4 Strategies for Fostering Better Team Dynamics and a Culture of Collaboration
In the book Smarter Faster Better, the author highlights an interesting example from military basic training. New recruits are in training, and part of the leadership’s focus is on ensuring they develop the ability to problem-solve and think as a team. They’re faced with a nearly impossible obstacle course and have to work their way across while tethered to their teammates. The exercise goes on for hours under tough conditions and requires real ingenuity, leadership and teamwork.
While the military has invested millions of dollars in determining how to foster strong team dynamics and a culture of collaboration, today’s small and mid-size business leaders can get similar results from their own teams. Here are four strategies that you can use today to foster better teamwork and collaboration.
Sponsor Cross-Department Problem-Solving Sessions
Innovation often happens at the nexus of two disciplines. Foster better teamwork across your organization by sponsoring cross-department problem-solving. What would happen to your customer acquisition, for example, if sales and marketing were regularly in the room together? Could you develop a better customer experience if team members from customer service, IT and product development regularly shared their priorities? Try this as a one-time experiment focused on solving a single problem. Think of it as a hackathon or a solutions jam. If the experiment helps build bridges and break down silos, consider scheduling them quarterly (or as often as makes sense in your organization).
Make It Safe for People to Share Ideas
Google recently undertook a project to build the perfect team. With some of the world’s top performers and access to the world’s data, the company came to a very clear conclusion: the best teams are the ones where people feel free to share their ideas. During brainstorming, do ideas get shot down? Are people competitive with each other and quick to point out why an idea won’t work? When that happens, people shut down and contributions decline. Instead, focus on creating an environment where your workers are willing to bring their wildest blue-sky ideas to the table. Teach your team how to listen, productively give feedback and create open and safe spaces for everyone to share their ideas. For example, rather than simply saying an idea is bad or won’t work, encourage team members to highlight the positive or points of agreement, ask questions and be specific about areas where they disagree. As trust is built, people become more open and will be quicker to point out issues, make real contributions and drive innovation.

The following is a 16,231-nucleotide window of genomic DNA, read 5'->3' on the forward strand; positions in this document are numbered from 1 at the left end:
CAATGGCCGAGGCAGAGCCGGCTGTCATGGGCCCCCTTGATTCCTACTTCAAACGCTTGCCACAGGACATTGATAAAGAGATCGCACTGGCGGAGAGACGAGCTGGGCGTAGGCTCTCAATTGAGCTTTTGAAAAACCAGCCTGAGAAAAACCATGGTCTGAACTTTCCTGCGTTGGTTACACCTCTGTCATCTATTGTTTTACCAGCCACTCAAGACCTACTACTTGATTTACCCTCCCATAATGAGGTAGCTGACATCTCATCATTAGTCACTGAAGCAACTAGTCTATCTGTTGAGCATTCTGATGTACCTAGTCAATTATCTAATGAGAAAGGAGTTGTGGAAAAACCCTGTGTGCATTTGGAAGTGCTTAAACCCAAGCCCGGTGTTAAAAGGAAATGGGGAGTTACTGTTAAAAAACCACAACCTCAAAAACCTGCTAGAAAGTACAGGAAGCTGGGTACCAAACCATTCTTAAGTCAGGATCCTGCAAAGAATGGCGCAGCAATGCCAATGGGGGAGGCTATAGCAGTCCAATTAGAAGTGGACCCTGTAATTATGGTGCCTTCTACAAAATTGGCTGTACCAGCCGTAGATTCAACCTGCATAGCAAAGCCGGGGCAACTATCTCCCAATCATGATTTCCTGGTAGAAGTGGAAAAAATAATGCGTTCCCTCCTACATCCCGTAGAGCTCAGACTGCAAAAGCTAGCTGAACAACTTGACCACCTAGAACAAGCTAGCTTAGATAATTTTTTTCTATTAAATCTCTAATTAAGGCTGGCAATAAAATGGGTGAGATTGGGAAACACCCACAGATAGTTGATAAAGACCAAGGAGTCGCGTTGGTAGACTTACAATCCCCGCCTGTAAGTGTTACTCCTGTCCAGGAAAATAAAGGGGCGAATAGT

Humanize Your Team and Their Strengths
Real teamwork and collaboration are built on relationships. Relationships are built between people. It’s hard to feel empathy, interest and engagement for someone who is just a name and a job title. This reality is compounded by the fact that we’re often in different cities and time zones. Take the time to find ways to facilitate meaningful relationship-building. Encourage people to share details about their backgrounds, interests, hobbies outside of work and families. Companies can achieve this by:
- Asking new team members to give a short introduction on their backgrounds and interests.
- Setting aside time during project kickoffs for detailed introductions.
- Allocating sessions during retreats or team meetings to “spotlight” specific contributors.
- Facilitating opportunities for team-building during offsite meetings and encouraging colleagues who work together closely to connect virtually during dedicated time to get to know each other.
Use collaboration tools that help put a face to the name. Look for collaboration tools with features that make it easy to quickly view a personal bio of a colleague you don’t know well. Ensure that you have an image or avatar to further personalize chats and other interactions. Some companies encourage each staff member to record a brief intro video that’s stored in the collaboration system and can be accessed when colleagues begin working together for the first time. Make opportunities in your everyday workflow to help your team really connect and understand where everyone is coming from.
Backup Your Culture with Technology
A forward-thinking and collaborative culture is one that is supported by the right technology. Make it easy to engage by creating clear expectations for what technology your team will use and how it supports your goals for deeper engagement. For example, encourage people working in different offices to use video conferencing when possible to build stronger face-to-face experiences. Leverage the status feature of different platforms so colleagues can see when their co-workers are “in the office.” Technology can help your team feel more connected and facilitate the logistics that build a collaborative culture.
Making the most out of communications investments often begins with having a strong culture. However, a culture of teamwork and collaboration isn’t always organic. By making it safe to share ideas, building bonds over a shared purpose, helping team members get to know each other and creating the technological and institutional frameworks that encourage collaboration, you’ll lay a foundation that benefits your business for years to come.
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